Study

Transit time and digestibility of two experimental diets in the maned wolf (Chrysocyon brachyurus) and domestic dog (Canis lupus)

  • Published source details Childs‐Sanford S.E. & Angel C.R. (2006) Transit time and digestibility of two experimental diets in the maned wolf (Chrysocyon brachyurus) and domestic dog (Canis lupus). Zoo Biology, 25, 369-381

Actions

This study is summarised as evidence for the following.

Action Category

Carnivores: Feed a plant-derived protein diet

Action Link
Management of Captive Animals
  1. Carnivores: Feed a plant-derived protein diet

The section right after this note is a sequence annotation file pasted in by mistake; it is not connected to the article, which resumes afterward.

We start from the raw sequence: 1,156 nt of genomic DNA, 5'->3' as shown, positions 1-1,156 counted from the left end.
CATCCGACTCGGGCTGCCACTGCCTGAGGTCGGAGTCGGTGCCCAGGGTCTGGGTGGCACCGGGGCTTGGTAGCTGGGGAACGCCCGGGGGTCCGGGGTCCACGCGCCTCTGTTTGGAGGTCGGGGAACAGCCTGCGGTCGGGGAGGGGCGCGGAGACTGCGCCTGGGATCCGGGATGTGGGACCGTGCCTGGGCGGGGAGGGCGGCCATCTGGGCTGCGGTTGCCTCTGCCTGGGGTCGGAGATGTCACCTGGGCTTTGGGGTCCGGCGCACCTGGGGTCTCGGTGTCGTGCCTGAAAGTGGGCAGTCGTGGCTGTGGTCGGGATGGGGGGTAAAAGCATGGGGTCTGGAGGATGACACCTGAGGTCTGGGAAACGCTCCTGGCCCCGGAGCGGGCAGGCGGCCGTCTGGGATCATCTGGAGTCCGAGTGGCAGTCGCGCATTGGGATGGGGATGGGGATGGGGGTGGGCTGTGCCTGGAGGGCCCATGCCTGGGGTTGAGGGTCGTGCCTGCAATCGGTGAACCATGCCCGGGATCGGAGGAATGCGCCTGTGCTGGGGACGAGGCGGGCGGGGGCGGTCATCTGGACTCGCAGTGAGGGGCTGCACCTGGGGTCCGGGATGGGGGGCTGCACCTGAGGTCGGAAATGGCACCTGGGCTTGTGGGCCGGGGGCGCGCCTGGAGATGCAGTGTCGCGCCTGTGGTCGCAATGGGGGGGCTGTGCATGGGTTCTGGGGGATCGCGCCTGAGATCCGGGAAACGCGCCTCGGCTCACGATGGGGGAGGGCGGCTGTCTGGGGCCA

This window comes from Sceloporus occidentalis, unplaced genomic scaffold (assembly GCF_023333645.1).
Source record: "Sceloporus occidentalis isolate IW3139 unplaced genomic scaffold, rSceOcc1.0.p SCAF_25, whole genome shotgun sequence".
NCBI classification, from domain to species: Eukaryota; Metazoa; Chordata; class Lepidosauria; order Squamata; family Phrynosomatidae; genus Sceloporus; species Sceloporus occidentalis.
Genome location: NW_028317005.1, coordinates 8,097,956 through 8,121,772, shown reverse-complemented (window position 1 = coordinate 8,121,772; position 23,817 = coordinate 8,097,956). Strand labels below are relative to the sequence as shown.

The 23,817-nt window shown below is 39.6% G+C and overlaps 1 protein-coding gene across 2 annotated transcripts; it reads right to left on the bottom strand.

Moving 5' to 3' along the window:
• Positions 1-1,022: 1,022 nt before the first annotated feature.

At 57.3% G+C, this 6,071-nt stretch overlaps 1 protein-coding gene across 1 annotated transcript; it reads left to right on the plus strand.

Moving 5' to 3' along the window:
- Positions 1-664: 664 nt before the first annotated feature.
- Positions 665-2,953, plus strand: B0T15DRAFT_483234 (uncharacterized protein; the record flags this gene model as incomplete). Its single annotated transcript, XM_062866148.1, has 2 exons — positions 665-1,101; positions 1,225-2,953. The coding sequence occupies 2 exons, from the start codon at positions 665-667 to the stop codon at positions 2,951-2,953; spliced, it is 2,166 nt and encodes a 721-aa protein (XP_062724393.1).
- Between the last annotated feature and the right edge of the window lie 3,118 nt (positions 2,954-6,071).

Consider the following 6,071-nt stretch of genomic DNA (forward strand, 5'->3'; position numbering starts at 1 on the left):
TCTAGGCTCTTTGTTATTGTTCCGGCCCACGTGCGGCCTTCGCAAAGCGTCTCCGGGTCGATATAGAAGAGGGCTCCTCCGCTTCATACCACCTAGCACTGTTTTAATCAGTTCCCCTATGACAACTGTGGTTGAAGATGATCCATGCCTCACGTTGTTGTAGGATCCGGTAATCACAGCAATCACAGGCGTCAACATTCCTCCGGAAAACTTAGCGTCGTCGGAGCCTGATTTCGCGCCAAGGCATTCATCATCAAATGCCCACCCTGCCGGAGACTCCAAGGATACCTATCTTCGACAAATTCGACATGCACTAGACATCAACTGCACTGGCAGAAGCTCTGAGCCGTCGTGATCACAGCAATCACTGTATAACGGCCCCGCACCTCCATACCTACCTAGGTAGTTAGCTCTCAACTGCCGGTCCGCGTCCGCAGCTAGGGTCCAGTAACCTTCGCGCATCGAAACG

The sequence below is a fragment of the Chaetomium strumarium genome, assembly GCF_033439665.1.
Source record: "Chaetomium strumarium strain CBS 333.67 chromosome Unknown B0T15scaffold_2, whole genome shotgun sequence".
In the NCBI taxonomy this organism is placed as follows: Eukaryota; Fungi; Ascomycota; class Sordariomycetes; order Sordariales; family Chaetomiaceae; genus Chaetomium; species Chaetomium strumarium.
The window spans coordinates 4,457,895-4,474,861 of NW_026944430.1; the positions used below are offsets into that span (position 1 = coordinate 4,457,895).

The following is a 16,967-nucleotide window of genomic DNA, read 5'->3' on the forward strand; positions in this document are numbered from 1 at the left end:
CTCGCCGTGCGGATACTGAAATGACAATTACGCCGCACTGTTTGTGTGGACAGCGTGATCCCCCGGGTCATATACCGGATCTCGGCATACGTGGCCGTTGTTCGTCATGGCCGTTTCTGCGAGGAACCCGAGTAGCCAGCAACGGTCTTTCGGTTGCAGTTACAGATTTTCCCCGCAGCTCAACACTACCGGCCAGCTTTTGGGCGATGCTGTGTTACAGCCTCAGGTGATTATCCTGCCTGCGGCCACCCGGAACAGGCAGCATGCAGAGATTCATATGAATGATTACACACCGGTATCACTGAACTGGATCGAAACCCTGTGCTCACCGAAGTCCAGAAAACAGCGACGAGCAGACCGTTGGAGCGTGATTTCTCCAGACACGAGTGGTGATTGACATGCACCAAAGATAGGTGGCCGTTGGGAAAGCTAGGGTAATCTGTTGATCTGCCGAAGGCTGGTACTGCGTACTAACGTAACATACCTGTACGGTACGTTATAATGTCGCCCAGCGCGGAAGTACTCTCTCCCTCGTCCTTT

A replicated, randomized, controlled study in 2006 of maned wolves Chrysocyon brachyurus and domestic dogs Canis lupus in a research centre in the USA found that feeding maned wolves a plant-derived protein diet resulted in higher energy digestibility and dry matter digestibility but lower mineral retention compared to an animal-based protein diet. When maned wolves were fed a plant-derived protein diet, apparent digestible energy (3,510 kcal/kg) and apparent dry matter digestibility (67%) were higher compared to an animal-based protein diet (apparent digestible energy: 3,331 kcal/kg; apparent dry matter digestibility: 65%). Apparent retention was lower on the plant-derived protein diet for copper (7% vs 12%), iron (9% vs 12%), magnesium (26% vs 32%) and sodium (42% vs 53%). The plant-derived protein diet had previously been shown to raise the low urine pH associated with the renal disorder cystinuria in maned wolves. Diet did not affect transit time. Six wolves and six dogs were randomly assigned to be fed a diet containing plant-derived protein (soybean meal) or animal-based protein (meat meal and low ash poultry meat meal) for a period of 16 days. After 16 days, the animals were switched to the alternative diet. Faecal samples were collected on two consecutive days immediately after 12 days of being fed the diets. Dry matter, energy, protein, and minerals contained in the faeces were measured and chromic oxide was used as a marker to detect digestibility.

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